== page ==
Grounded Chef serves, among others, devil's chicken curry and house special teh tarik. (Photo: Instagram/groundedchef)

“I used to travel to India a lot for work and over there I learnt about spices, local delicacies and style and I try to implement these in my cooking,” he added.

He cited how he learnt to make a special omelette by adding more milk to make it fluffier, a tip he picked up in Amritsar, a city in north India. 


Besides food businesses, there are grounded Malaysians from the aviation industry who have opened other ventures. For instance, a flight attendant with AirAsia, who wanted to be known only as Don, told CNA that he has opened a business breeding fighting fish.

Don said that he is still employed by AirAsia, but as the number of flights have dried up, his opportunities for work have dwindled and so has his flight allowance. He flies once a month, if he is lucky.

Don is breeding fighting fish in his home. They take around five months to mature before they can be sold. (Photo courtesy of Don)

“The last time I flew was around two months ago, and frankly, I don’t know if I’ll ever fly again,” said Don.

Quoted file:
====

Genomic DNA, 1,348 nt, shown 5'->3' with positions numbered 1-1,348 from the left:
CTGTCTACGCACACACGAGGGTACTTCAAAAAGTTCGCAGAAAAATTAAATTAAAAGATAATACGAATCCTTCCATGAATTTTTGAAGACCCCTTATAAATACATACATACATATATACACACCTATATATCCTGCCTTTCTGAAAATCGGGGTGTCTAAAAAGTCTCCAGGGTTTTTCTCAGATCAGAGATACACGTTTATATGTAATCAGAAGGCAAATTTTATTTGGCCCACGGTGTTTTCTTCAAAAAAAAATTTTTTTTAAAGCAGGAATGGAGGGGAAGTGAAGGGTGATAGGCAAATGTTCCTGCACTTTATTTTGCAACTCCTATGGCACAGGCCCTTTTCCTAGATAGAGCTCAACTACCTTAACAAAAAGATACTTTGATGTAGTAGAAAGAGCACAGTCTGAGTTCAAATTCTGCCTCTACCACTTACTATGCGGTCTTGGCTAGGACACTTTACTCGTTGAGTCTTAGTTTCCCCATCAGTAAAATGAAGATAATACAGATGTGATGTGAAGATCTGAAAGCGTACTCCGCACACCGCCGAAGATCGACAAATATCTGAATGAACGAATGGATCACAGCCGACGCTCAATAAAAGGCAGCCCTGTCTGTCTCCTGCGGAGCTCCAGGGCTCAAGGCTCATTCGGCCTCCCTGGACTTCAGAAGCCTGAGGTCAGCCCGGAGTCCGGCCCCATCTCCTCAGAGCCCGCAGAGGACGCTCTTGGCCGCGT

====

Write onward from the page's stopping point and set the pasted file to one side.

He recalled how earlier this year, he and his AirAsia colleagues had heard rumours of upcoming retrenchment exercises.

“Typically we hear that it would most likely happen within 24 hours, and those nights, we all had trouble sleeping.” 

He then decided that he needed some financial security and invested his life savings of around RM17,000 to start a fish farm in his home to breed colourful betta fighting fish, which can be sold for up to RM1,000 each.

Don enjoys breeding fighting fish but he finds the work required to frequently clean their tanks cumbersome. (Photo courtesy of Don)

“I started out with just two fish, but now I’ve got thousands of them. I made mistakes, but learnt from watching YouTube videos and got suggestions from old-time breeders,” added Don.

To further supplement his income, Don also opened a roadside stall called Popiah World selling fried popiah. He said the stall’s unique selling point is the variety of fillings customers can choose to have in their popiah, including carbonara, spicy beef and chicken with special sauce.